The Treasury has fired its big bazooka. It is publishing a substantial report and economic analysis concluding that Brexit would reduce GDP by 6% by 2030 (on where it would have been), and so cost every British household £4,300 a year. Bear in mind that the mastermind behind the Treasury’s elegant façade is none other than arch-Remainian George Osborne, so never mind 200 pages of analysis – what this boils down to is Osborne’s opinion. Both the Times and the Telegraph lead on the story.
The technique is reminiscent of that used by Lord Stern in his deeply misleading “Stern Report” on Global Warming. And it’s very simple:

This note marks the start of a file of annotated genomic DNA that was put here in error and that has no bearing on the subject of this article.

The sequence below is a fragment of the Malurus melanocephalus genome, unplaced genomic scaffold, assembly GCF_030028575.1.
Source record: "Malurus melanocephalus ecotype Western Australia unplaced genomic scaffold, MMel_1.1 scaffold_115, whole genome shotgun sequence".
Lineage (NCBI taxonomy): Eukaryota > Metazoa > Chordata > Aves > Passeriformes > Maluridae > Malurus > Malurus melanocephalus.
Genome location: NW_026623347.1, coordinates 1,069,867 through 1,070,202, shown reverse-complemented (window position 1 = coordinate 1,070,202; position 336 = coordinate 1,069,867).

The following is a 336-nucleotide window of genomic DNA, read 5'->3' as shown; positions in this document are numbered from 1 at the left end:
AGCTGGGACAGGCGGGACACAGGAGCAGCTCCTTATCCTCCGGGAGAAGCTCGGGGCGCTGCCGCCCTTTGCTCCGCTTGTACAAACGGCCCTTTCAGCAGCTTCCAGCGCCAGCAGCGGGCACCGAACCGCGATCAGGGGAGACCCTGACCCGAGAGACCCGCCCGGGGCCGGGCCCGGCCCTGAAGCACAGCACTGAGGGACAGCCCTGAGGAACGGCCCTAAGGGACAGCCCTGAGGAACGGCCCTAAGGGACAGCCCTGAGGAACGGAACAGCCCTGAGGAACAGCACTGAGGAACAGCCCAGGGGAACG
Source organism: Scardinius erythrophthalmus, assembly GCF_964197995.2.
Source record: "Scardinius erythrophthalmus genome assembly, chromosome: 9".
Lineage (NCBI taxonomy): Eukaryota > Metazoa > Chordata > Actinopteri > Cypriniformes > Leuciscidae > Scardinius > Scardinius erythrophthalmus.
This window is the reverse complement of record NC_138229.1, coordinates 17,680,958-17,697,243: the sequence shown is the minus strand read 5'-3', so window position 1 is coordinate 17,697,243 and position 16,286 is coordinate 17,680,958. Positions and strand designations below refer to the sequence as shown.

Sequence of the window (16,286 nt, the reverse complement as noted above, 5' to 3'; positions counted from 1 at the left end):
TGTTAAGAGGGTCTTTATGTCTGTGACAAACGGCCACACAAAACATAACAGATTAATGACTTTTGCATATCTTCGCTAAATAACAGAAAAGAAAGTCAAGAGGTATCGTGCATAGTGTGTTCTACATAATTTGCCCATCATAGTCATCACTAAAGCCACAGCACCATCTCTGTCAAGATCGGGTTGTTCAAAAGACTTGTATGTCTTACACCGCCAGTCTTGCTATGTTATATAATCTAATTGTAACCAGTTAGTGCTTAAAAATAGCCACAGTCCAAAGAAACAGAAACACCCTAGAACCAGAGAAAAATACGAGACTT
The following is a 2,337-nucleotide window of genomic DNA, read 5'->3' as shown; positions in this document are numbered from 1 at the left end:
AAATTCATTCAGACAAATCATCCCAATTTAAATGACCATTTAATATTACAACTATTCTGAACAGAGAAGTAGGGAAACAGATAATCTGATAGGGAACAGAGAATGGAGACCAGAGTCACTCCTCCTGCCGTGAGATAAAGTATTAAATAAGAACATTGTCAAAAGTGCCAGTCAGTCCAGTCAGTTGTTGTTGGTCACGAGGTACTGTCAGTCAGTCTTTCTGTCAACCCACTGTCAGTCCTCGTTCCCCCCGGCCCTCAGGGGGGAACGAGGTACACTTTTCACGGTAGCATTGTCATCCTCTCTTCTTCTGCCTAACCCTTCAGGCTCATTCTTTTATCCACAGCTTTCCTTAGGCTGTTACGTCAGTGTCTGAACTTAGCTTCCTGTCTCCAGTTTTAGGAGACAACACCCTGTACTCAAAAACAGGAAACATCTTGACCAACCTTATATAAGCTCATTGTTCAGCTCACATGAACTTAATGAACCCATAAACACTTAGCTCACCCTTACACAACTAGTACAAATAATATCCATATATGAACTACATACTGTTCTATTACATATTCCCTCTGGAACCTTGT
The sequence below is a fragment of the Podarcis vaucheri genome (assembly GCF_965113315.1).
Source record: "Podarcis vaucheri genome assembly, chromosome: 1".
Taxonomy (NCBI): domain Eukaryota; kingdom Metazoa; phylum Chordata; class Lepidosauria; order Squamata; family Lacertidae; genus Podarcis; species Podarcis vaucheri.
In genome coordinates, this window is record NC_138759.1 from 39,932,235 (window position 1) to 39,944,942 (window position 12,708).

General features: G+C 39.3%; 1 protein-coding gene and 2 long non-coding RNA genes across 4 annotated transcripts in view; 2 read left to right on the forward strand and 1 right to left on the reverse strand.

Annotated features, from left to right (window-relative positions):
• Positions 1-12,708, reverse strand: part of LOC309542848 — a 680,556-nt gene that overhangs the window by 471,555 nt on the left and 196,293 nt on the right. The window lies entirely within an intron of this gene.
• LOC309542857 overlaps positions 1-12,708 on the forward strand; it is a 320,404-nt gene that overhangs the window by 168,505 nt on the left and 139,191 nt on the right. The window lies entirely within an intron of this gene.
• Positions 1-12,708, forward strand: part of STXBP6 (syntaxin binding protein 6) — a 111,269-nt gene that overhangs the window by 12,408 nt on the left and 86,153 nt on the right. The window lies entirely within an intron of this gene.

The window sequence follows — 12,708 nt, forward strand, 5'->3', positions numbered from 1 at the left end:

1 You look at all the conceivable downsides
2 You ignore any possible up-sides
3 You wilfully exaggerate the possible impact of the downsides
4 You add up all the negatives, and Bingo! You prove your point. Or as the Romans used to say, Quod Erat Demonstrandum.
Has the Treasury looked at the benefits of reducing excessive regulation? Of implementing rational energy policies for lower prices? Of eliminating the EU’s Common External Tariff? Of setting up tailor-made trade deals between the UK and fast-growing economies around the world? I suspect not.
For balance, let’s remind ourselves of Professor Patrick Minford’s analysis in his book “Should Britain Leave the EU?”, published by the highly-respected Institute of Economic Affairs, which estimates a Brexit benefit of £9,200 per household. And Professor Minford’s offering comes with the added bonus of freedom, self-determination and democracy.